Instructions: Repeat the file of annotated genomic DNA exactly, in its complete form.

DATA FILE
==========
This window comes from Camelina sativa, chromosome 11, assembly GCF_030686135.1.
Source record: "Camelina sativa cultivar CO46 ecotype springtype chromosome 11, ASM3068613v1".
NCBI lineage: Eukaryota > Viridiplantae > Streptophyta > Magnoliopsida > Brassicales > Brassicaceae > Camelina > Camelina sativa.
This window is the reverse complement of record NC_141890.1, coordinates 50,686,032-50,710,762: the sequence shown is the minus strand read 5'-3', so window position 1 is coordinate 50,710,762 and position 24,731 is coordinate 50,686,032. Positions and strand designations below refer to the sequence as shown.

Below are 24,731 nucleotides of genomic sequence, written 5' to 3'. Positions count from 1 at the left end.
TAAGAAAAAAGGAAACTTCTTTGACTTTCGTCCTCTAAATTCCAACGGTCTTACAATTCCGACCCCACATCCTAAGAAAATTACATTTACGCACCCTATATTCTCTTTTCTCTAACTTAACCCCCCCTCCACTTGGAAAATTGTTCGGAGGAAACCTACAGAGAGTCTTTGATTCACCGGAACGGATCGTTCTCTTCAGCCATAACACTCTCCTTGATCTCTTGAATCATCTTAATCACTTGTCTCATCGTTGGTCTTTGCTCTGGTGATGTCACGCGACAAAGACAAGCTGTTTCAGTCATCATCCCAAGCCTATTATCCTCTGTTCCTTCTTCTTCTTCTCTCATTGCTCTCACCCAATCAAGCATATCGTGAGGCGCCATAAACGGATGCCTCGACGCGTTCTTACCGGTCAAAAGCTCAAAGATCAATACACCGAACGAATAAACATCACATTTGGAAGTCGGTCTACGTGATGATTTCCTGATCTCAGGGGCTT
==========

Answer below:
This window comes from Camelina sativa, chromosome 11, assembly GCF_030686135.1.
Source record: "Camelina sativa cultivar CO46 ecotype springtype chromosome 11, ASM3068613v1".
NCBI lineage: Eukaryota > Viridiplantae > Streptophyta > Magnoliopsida > Brassicales > Brassicaceae > Camelina > Camelina sativa.
This window is the reverse complement of record NC_141890.1, coordinates 50,686,032-50,710,762: the sequence shown is the minus strand read 5'-3', so window position 1 is coordinate 50,710,762 and position 24,731 is coordinate 50,686,032. Positions and strand designations below refer to the sequence as shown.

Below are 24,731 nucleotides of genomic sequence, written 5' to 3'. Positions count from 1 at the left end.
TAAGAAAAAAGGAAACTTCTTTGACTTTCGTCCTCTAAATTCCAACGGTCTTACAATTCCGACCCCACATCCTAAGAAAATTACATTTACGCACCCTATATTCTCTTTTCTCTAACTTAACCCCCCCTCCACTTGGAAAATTGTTCGGAGGAAACCTACAGAGAGTCTTTGATTCACCGGAACGGATCGTTCTCTTCAGCCATAACACTCTCCTTGATCTCTTGAATCATCTTAATCACTTGTCTCATCGTTGGTCTTTGCTCTGGTGATGTCACGCGACAAAGACAAGCTGTTTCAGTCATCATCCCAAGCCTATTATCCTCTGTTCCTTCTTCTTCTTCTCTCATTGCTCTCACCCAATCAAGCATATCGTGAGGCGCCATAAACGGATGCCTCGACGCGTTCTTACCGGTCAAAAGCTCAAAGATCAATACACCGAACGAATAAACATCACATTTGGAAGTCGGTCTACGTGATGATTTCCTGATCTCAGGGGCTT